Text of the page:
Harry Maguire is a ‘battle-harded winner’ with ‘the medals to prove it’; only Sir Alex Ferguson can save Manchester United and their captain.
Stuck in the medal
Manchester United were a bit of a mess against Leicester on Saturday and with Chelsea top, Liverpool and Manchester City both winning, Tottenham joining them in the top five and Arsenal on the right track, Ole Gunnar Solskjaer and his players have picked up the Big Club Crisis Baton.
Graeme Bryce of The Sun was left unimpressed at the King Power Stadium:
‘The conundrum Solskjaer must solve is why his own warriors ran up the white flag while Vardy caused carnage?
‘Ronaldo, Fernandes, Harry Maguire. Pogba and Nemanja Matic are battle-hardened winners and have the medals to prove it.’
Seven league titles in three countries, five Champions League winner’s medal and a Euro 2016 champion; Ronaldo gets a tick. Pogba, too, as a World Cup winner with four Serie A titles and a Europa League trophy. Matic is a two-time Premier League champion. Fernandes is not quite on the same level but three trophies in Portugal and a Nations League victory in 2019 is a solid return. All ‘battle-hardened winners’ with ‘the medals to prove it’, no doubt.
One of those names is not like the others, though. That is an awful lot of stock you are putting into Maguire’s solitary career honour: the 2016 Championship play-off final. In which he played one minute as a substitute for Mo Diame and earned ‘battle-hardened winner’ status for keeping Gary Hooper and Sheffield Wednesday out in stoppage time.
Elsewhere in that match report…
‘After surrendering their English league record of 29 away games unbeaten, they prepare to face their biggest rivals at Old Trafford of all places.’
Well that is their home stadium. Why would they not play there ‘of all places’?
‘It is that serious their crucial Champions League clash with Atalanta on Wednesday has become almost a side issue.’
Only if you a) subscribe to the notion that the Premier League takes precedence or everything, or b) are indoctrinated to believe that Manchester United v Liverpool is the most important game ever ever ever.
Manchester United are third in their Champions League group; how is a meeting with leaders Atalanta anything even close to ‘a side issue’?
Insist by an angel
Over at the Daily Mirror, John Cross was treated to a spectacle at Saturday lunchtime:
‘Liverpool superstar Salah scored a wonder goal at Vicarage Road and Reds boss Jurgen Klopp insisted he is better than Lionel Messi and Cristiano Ronaldo on current form.’
Salah has ten goals and four assists in ten games for Liverpool so far this season. Ronaldo has five goals and no assists in five matches for Manchester United and Messi has one goal and no assists in his five Paris Saint-Germain appearances.
It really isn’t necessary to ‘insist’ that one of those players is better than the other two ‘on current form’; it’s quite obvious.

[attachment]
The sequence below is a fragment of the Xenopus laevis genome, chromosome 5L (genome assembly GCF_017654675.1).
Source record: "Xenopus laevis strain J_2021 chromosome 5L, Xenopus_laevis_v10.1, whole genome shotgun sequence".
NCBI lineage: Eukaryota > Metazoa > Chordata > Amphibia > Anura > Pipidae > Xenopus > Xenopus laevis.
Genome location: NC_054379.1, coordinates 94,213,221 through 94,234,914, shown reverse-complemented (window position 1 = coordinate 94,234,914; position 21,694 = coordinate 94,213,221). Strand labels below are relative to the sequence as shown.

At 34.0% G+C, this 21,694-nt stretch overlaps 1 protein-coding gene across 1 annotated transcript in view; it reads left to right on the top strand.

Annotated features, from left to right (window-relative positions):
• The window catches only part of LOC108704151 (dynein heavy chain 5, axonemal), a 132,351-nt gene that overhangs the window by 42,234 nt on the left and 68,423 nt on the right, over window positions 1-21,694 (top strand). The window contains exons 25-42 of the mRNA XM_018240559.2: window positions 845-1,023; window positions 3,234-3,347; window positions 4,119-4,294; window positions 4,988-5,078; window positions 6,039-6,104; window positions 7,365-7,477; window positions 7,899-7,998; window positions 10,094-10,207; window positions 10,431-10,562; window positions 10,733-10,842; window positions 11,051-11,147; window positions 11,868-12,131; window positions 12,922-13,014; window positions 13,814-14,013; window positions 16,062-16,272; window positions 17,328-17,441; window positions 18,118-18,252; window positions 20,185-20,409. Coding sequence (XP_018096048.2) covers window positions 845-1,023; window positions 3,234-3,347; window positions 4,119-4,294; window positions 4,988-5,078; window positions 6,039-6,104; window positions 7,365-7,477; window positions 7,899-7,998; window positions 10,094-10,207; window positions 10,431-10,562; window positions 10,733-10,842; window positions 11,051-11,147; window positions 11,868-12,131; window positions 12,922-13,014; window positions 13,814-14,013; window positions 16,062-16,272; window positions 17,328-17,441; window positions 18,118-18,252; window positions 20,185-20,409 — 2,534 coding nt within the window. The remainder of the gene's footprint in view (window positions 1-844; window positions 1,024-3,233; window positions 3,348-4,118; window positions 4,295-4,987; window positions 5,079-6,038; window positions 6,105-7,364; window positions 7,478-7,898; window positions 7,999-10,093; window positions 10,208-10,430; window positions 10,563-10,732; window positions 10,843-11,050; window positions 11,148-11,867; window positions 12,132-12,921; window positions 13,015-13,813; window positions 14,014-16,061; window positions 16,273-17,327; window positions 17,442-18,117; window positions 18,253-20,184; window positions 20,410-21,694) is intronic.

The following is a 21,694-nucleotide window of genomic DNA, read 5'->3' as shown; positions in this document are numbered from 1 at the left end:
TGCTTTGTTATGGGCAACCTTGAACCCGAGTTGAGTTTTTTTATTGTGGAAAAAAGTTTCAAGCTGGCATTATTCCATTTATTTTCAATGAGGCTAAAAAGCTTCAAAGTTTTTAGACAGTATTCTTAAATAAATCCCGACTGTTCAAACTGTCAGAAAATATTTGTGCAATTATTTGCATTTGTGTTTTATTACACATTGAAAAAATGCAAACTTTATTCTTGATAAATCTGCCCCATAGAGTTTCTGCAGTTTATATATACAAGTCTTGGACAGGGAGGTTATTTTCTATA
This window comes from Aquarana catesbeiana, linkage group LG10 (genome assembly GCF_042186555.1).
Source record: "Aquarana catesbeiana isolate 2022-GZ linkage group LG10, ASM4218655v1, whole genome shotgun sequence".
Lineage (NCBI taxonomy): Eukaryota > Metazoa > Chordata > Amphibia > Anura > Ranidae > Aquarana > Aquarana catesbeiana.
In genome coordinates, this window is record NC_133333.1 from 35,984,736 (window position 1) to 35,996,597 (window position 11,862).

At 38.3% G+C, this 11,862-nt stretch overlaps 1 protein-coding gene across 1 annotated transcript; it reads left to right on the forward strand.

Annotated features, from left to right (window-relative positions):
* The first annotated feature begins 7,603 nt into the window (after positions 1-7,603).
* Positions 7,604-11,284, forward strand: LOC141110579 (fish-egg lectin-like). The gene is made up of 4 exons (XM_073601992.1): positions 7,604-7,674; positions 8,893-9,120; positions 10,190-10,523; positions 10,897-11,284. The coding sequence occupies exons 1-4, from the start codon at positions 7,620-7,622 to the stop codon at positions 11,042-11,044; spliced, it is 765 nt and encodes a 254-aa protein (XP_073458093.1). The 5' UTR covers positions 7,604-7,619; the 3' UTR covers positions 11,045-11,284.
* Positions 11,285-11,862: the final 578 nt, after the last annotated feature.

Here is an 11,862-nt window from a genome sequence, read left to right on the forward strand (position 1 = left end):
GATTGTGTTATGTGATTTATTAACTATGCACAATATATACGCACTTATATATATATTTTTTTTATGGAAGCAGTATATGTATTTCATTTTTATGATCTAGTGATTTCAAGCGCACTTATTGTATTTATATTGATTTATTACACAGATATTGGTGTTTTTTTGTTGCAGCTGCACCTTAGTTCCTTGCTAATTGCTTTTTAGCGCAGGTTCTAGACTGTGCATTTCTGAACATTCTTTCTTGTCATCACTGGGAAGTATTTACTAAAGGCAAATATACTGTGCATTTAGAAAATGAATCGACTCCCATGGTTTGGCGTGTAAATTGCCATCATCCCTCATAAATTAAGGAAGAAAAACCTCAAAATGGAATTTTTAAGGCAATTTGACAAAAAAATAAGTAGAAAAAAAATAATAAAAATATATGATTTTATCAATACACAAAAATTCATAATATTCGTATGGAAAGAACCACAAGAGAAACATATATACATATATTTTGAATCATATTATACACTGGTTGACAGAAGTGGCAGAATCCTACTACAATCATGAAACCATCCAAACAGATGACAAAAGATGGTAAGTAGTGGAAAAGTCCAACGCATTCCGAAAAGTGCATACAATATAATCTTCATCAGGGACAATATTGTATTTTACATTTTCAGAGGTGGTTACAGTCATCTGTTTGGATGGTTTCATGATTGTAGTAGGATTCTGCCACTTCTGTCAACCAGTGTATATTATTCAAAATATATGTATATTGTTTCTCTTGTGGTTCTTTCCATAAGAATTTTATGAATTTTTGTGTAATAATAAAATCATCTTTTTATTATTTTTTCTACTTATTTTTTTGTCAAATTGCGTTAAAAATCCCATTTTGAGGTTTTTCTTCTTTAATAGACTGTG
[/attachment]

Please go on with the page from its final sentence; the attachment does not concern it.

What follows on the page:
Don’t call me Shirley
Cross does some insisting of his own later on, discussing Salah’s wonderful strike in glowing terms:
‘It will surely be Goal of the Season because it deserves to be talked about for years to come.’
It’s still mid-October. What if someone scores an overhead kick from their own area? You can’t say something will ‘surely be Goal of the Season’ when there is more than three-quarters of said season left to play.
Leicester is more
Completing a hat-trick to rival Roberto Firmino’s, Cross starts to dissect the home side’s performance:
‘Watford were a mess, they did not look as if they knew what they were supposed to be doing. And if Claudio Ranieri can turn this around, it might just be his biggest achievement.’
In fairness to Cross, 2016 does feel like a sodding lifetime ago.
Mark Irwin was at Goodison Park for The Sun, indulging in a favourite hobby of the football journalist: remembering the past.
‘For years the duo slugged it out as Merseyside derby adversaries, with Benitez almost always coming out on top as Liverpool manager.’
He won eight of 15 meetings with David Moyes while they were at Liverpool and Everton respectively. Not sure that just over half of the time qualifies as ‘almost always’. Nor is Mediawatch convinced that Toffees fans ‘are still not completely convinced by Benitez and are waiting for the wheels to come off’.
‘Steve Bruce called for Newcastle’s owners to sort out his future as the club’s new era got off to a horror start. The party atmosphere following the £300million Saudi-led takeover turned toxic towards Bruce after he lost his 1,000th game as a manager’ – Oscar Paul, The Sun.
No wonder the fans want him out. A thousand defeats? Eesh.
Garth Crooks: the best bits
From the great man’s BBC Sport team of the week…
On Edouard Mendy: ‘The days when goalkeepers are expected to put their bodies on the line week in week out have long gone. They do their job and go home.’
Not really sure what that even means.
On Watford: ‘Any club who can dismiss their managers with such regularity can’t expect any sympathy from me.’
They will be devastated.
On Manchester United: ‘It would take Sir Alex Ferguson with all his managerial prowess to get the best out of this group of superstars – and Solskjaer is no Ferguson.’
Alternatively, it would not need the greatest manager in football history ‘to get the best out of this group of superstars’. A slightly better coach than the current one would probably suffice.